The new Law on Trade was passed

On 22 July 2019, the National Assembly of the Republic of the Serbia adopted Law on Trade (“Law”), published in the Official Gazette No. 52/2019 dated 22 July, 2019, effective eight days after publishing in the Official Gazette on 30 July, 2019.

The Law introduces new definitions of terms, for the first time it defines the term goods, it also introduces definitions of the term electronic platform and e-commerce, while definitions adopted from previous law are specified. By defining the concept of trade in goods or services, as well as the trade for profit, the legislator has comprehensively regulated the general conditions for conducting trade in goods and services, commercial activities and other business activities in the internal market. The Law also makes few classification of trade, as wholesale, retail and consumer services. This classification is significant because of prescribed conditions, especially for retail and consumer services. The Law clearly prescribes the conditions for conducting trade, in terms of persons engaged in trade and providing services, also minimal technical conditions of goods and the price at which goods are sold. A trust mark is also defined, which indicates that trader has certain qualitative characteristics that have been assessed and validated by a third party, which basically represents a reputation system. Who can be issuer of a trust mark is prescribed by the Law. Particular attention is paid to goods which must bear a declaration and the Law prescribes minimum information that the declaration must contain. It is also prescribed a minimum requirement that must be taken into account when advertising goods, so that consumer receives accurate information. The Law prescribes the manner and requirements for determining measures to protect the market, as well as the possibility to determine incentive measures that should contribute to the development of trade in the domestic market. It then also prescribes prohibition of unfair competition, the prohibition of illicit speculation and pyramid trade. With regard to supervision, solution of the previous law was retained, where the task of inspection supervision was entrusted to local government, through communal inspectors, who must fulfill the conditions prescribed by the Law, in order to become communal inspectors. An important novelty of the Law is the introduction of authorization of the inspector to make undercover purchases, as a method of greater efficiency in detecting illegal trade. The responsibilities of the competent authority are also enumerated in order to avoid inspector’s arbitrariness, corruption and increase of legal certainty of economic entities.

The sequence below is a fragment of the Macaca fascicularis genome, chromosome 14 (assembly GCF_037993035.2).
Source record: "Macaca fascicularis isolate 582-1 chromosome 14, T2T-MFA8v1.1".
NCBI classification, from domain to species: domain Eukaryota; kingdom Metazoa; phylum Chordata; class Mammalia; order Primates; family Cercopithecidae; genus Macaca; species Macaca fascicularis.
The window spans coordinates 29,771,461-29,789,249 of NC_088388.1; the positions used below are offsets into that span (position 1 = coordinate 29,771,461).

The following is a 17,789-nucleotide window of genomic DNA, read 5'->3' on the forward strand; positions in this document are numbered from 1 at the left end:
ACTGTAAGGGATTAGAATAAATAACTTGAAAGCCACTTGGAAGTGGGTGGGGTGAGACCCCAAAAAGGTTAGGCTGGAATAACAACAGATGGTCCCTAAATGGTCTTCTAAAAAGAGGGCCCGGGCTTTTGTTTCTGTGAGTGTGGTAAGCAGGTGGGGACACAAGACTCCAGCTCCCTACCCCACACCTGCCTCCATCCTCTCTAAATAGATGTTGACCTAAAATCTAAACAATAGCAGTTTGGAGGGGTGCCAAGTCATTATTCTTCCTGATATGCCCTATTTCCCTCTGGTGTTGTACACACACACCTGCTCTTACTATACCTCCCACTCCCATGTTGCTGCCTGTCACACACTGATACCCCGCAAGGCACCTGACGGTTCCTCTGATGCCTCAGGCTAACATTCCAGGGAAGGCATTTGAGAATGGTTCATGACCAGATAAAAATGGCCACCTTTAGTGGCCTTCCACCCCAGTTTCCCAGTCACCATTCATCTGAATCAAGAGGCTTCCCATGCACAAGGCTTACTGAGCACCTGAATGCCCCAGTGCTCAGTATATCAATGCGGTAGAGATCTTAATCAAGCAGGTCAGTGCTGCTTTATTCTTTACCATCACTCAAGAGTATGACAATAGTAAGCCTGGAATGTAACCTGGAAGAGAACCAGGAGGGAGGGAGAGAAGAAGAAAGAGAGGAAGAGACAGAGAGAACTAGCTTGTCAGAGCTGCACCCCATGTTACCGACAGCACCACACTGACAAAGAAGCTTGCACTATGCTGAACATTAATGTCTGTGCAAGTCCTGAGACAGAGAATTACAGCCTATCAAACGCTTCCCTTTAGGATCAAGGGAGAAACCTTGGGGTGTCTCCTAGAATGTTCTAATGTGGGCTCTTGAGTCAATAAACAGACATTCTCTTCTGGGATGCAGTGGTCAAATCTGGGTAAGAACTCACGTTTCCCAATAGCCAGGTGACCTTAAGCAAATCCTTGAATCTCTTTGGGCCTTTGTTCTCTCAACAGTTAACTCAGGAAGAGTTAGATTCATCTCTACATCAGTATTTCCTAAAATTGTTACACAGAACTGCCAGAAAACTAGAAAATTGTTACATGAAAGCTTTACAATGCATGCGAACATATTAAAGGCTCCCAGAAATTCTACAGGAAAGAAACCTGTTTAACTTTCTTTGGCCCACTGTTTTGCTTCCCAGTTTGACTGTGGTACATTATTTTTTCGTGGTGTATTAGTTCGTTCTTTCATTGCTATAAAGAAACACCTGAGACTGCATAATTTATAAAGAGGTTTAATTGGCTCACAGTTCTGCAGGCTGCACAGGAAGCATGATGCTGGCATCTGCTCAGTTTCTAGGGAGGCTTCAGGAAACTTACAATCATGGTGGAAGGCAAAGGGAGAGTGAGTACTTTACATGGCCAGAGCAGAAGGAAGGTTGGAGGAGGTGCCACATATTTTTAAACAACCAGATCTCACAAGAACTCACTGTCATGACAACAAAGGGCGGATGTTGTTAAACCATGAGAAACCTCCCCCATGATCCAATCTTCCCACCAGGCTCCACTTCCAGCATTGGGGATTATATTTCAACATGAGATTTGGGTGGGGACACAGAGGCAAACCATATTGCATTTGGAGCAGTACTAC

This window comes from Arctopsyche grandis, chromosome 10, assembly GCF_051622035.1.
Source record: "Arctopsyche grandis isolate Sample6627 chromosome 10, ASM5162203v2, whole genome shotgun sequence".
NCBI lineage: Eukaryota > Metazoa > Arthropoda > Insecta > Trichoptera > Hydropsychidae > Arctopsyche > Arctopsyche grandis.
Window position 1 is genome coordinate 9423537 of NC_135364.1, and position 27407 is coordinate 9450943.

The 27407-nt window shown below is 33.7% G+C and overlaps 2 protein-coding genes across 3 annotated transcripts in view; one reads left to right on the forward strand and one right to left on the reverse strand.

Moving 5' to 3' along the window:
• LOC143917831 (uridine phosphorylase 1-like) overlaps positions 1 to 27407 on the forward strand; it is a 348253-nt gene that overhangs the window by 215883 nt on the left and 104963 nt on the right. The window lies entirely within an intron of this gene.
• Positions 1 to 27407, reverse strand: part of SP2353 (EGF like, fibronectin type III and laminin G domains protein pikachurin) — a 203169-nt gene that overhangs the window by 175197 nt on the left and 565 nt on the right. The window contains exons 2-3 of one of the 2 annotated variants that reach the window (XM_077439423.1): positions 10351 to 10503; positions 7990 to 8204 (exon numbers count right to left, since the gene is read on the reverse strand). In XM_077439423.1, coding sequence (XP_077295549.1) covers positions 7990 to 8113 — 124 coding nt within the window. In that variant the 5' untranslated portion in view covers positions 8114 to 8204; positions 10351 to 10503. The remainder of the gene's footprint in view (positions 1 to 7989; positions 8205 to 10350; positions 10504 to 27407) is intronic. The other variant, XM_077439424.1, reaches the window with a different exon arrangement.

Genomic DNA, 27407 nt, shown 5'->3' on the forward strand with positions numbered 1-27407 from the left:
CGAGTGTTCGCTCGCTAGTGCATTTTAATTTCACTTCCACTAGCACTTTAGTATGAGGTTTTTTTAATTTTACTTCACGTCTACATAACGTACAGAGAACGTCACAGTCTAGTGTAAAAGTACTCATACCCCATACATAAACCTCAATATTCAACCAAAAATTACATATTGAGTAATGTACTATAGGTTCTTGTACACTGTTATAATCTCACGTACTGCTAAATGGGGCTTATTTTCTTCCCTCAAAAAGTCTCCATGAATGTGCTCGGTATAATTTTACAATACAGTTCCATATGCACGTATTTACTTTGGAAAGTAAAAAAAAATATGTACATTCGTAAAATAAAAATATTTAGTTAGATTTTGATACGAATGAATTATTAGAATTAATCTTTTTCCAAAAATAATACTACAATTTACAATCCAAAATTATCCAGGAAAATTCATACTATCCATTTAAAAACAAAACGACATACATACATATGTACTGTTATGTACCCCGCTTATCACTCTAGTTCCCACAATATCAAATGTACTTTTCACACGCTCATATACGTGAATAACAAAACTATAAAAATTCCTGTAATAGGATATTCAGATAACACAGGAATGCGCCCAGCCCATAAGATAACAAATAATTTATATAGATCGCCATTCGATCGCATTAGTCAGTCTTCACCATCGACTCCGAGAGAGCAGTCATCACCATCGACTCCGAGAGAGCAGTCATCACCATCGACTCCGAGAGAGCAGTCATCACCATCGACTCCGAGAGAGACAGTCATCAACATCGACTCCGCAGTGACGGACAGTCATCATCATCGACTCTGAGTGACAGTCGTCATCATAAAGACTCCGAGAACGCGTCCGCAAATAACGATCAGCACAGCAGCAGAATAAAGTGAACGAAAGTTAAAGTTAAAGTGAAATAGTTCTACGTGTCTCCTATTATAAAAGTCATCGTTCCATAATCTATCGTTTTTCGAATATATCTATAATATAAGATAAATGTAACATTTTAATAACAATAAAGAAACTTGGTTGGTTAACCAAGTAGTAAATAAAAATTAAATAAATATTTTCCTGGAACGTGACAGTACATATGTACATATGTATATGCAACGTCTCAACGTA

The implementation of the Law on trade adopted in 2010, which introduced significant changes in terms of general conditions for conducting the trade in the internal market and in order to build a modern and efficient system monitoring compliance with these conditions, determined that certain provisions should be reviewed and changed. The need to adopt an updated regulation is in fact a response to the requirements of the practice that came about by applying the 2010 law. One of the reasons for passing the Law was also the need to harmonize this area with the Law on Inspection Supervision and the Law on General Administrative Procedure. The harmonization required intervention in more than a half of the provisions of the 2010 law, so it was better to adopt completely new text. The main objective of the Law is to provide a stable and equipped market, with the least possible interference of the state in trade, which would ensure a more efficient market economy. In addition, the legislator wants to achieve modernization of the trade sector and development of competition, as well as to develop an electronic database for proper conduct of trade policy. The new Law will restrict trade only exceptionally under the prescribed conditions, when it is necessary to establish and maintain the stability of market supply.